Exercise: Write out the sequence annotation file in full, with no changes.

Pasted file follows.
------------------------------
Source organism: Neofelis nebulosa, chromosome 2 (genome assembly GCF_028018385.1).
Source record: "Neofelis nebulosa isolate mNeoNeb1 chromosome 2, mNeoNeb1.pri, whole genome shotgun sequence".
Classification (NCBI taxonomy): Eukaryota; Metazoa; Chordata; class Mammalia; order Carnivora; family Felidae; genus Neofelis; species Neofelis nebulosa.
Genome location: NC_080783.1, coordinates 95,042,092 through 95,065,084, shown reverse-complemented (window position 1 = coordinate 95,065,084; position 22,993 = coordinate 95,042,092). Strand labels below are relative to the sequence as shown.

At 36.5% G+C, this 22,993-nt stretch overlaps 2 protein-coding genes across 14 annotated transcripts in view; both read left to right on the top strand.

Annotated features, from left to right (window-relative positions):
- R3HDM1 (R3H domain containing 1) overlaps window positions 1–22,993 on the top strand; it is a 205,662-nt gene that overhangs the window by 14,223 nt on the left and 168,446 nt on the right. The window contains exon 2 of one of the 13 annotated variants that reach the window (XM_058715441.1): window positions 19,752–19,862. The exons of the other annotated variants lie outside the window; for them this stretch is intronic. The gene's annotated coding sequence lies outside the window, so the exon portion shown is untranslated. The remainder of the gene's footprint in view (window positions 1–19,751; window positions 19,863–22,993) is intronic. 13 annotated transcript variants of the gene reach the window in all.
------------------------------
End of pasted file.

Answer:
Source organism: Neofelis nebulosa, chromosome 2 (genome assembly GCF_028018385.1).
Source record: "Neofelis nebulosa isolate mNeoNeb1 chromosome 2, mNeoNeb1.pri, whole genome shotgun sequence".
Classification (NCBI taxonomy): Eukaryota; Metazoa; Chordata; class Mammalia; order Carnivora; family Felidae; genus Neofelis; species Neofelis nebulosa.
Genome location: NC_080783.1, coordinates 95,042,092 through 95,065,084, shown reverse-complemented (window position 1 = coordinate 95,065,084; position 22,993 = coordinate 95,042,092). Strand labels below are relative to the sequence as shown.

At 36.5% G+C, this 22,993-nt stretch overlaps 2 protein-coding genes across 14 annotated transcripts in view; both read left to right on the top strand.

Annotated features, from left to right (window-relative positions):
- R3HDM1 (R3H domain containing 1) overlaps window positions 1–22,993 on the top strand; it is a 205,662-nt gene that overhangs the window by 14,223 nt on the left and 168,446 nt on the right. The window contains exon 2 of one of the 13 annotated variants that reach the window (XM_058715441.1): window positions 19,752–19,862. The exons of the other annotated variants lie outside the window; for them this stretch is intronic. The gene's annotated coding sequence lies outside the window, so the exon portion shown is untranslated. The remainder of the gene's footprint in view (window positions 1–19,751; window positions 19,863–22,993) is intronic. 13 annotated transcript variants of the gene reach the window in all.